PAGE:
Preparing for "the big one" is the goal of a statewide earthquake drill today, during which Riverside County government offices, businesses, schools and other organizations will stop everything for a minute so participants can "drop, cover and hold on."
More than 600,000 people countywide have registered to take part in the fifth annual "Great California ShakeOut," scheduled for 10:18 a.m. Statewide, there are 9.3 million registered participants, compared to 8.6 million last year, according to ShakeOut.org.
The objective is to raise awareness about precautions to take during a 7.8-magnitude or larger quake along the southernmost area of the San Andreas fault.
ShakeOut organizers say that under a big quake scenario, a tectonic shift would produce waves of movement for hundreds of miles, over four minutes. According to the U.S. Geological Survey, some 2,000 people would die, tens of thousands would be injured and more than $200 billion in damage would result from the catastrophe, which would have 50 times the intensity of the Jan. 17, 1994, Northridge earthquake.
Hundreds of aftershocks would follow, a few of them nearly as big as the original event, according to the USGS.
"Such a powerful earthquake could devastate much of Southern California," said David Oglesby, a geophysics professor at UC Riverside. "Because we live in earthquake country, everyone at UCR and in the surrounding community needs to know what to do when the ground starts shaking.
"We need to know that trying to run outside or going to an interior doorway are both dangerous actions," he said. "Instead, we should drop, cover, and hold on until the shaking stops, and then carefully go outside to a location at a safe distance, away from debris that may fall from buildings."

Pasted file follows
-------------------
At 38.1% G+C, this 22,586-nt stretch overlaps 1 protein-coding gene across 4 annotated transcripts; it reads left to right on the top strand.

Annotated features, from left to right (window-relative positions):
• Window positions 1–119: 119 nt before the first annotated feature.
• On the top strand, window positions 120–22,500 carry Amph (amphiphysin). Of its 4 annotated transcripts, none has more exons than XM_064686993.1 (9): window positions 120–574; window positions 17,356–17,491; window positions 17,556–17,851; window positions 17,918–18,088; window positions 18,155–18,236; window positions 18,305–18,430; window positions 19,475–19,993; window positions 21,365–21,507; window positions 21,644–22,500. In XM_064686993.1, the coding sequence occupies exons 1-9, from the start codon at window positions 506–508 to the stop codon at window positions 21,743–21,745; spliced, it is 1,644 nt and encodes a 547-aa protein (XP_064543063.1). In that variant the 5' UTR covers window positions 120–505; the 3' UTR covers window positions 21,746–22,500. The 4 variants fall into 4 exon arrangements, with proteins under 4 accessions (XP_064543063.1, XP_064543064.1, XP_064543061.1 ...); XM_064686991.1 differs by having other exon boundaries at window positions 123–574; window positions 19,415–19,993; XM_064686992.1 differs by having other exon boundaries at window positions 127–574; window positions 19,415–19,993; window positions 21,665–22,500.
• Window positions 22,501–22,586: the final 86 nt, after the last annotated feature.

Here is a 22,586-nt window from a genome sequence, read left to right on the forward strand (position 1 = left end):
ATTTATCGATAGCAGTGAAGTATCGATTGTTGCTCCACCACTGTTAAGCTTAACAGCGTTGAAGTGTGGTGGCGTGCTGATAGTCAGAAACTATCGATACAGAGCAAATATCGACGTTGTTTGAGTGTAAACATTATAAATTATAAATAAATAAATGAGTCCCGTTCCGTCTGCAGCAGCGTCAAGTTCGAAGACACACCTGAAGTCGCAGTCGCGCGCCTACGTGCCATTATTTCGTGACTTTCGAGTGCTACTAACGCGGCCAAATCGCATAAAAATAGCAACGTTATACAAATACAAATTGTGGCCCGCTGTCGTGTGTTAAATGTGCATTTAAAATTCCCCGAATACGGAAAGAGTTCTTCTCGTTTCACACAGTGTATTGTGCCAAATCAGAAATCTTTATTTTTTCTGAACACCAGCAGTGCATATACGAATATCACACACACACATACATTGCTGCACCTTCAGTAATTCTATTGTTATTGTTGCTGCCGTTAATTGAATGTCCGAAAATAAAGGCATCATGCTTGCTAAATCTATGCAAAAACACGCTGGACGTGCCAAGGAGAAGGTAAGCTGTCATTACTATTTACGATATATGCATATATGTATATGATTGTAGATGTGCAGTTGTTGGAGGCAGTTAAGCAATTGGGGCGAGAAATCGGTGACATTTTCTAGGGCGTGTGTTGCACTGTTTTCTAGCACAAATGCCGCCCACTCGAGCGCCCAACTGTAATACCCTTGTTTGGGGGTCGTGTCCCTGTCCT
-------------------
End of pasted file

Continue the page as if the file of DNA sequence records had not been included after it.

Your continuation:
City and county of Riverside government offices will be participating in today's event, along with offices in at least 15 municipalities. The UCR and La Sierra University campuses will be taking part, along with nearly all community colleges and virtually every public elementary, middle and high school in the county.
In a ongoing effort to raise public awareness to plan and prepare for the occurrence of a catastrophic disaster event such as a major earthquake, on Oct. 20 the City of Lake Elsinore and its volunteer Citizen Corps organization will also be presenting the 3rd annual SHAKE OUT EXPO from noon to 5 p.m. at Lake Point Recreation Park facility.
The SHAKE OUT EXPO, a free “fun-festival” like public event, is designed to communicate through live presentations, hands on interactive demonstrations and exhibitions for personal emergency disaster planning and preparedness, organizers say.
The event’s central interactive attraction is the “The Seven Steps to Earthquake Safety” hosted by local Community Emergency Response Team volunteers, which walks SHAKE OUT EXPO guests through emergency preparedness practices in a family fun way. Completing the Seven Steps enters guests in the Expo’s hourly prize drawing for emergency equipment and supplies.
Locally based emergency response organizations such as the CERT Ham Radio Operators from Golden Triangle Radio Club along with Cal Fire will be on hand at the SHAKE OUT EXPO to demonstrate and share their planning knowledge in emergency preparedness as well as answer questions on what the public should expect from first responders "not if, but when disaster strikes."
Regional utility Southern California Edison will also be passing on information on what actions they will be taking on customers’ behalf during a catastrophic event.
Also participating at the SHAKE OUT EXPO will be a select group of safety and emergency preparedness suppliers and manufactures to demonstrate the latest in emergency tools, supplies and technologies.
For more information and activity updates on the Lake Elsinore 2012 SHAKE OUT EXPO, visit the Lake Elsinore Citizen Corps website at: www.lakeelsinorecc.org or contact John Larsen, Volunteer Lake Elsinore Citizen Corps at 951-249-2547 or email@example.com. Sponsor & Vendor Information Contact Helen Jeong at 951-442-5875 or firstname.lastname@example.org.
Californians should be prepared to be self-sufficient for 72 hours following an earthquake or other major disaster. That includes having a first- aid kit, medications, food and enough water for each member of a household to drink one gallon per day for at least 72 hours, according to local and state officials.
Homeowners and renters should also know how to turn off the gas in their house or apartment in case of leaks. --City News Service and Patch Staff contributed to this report.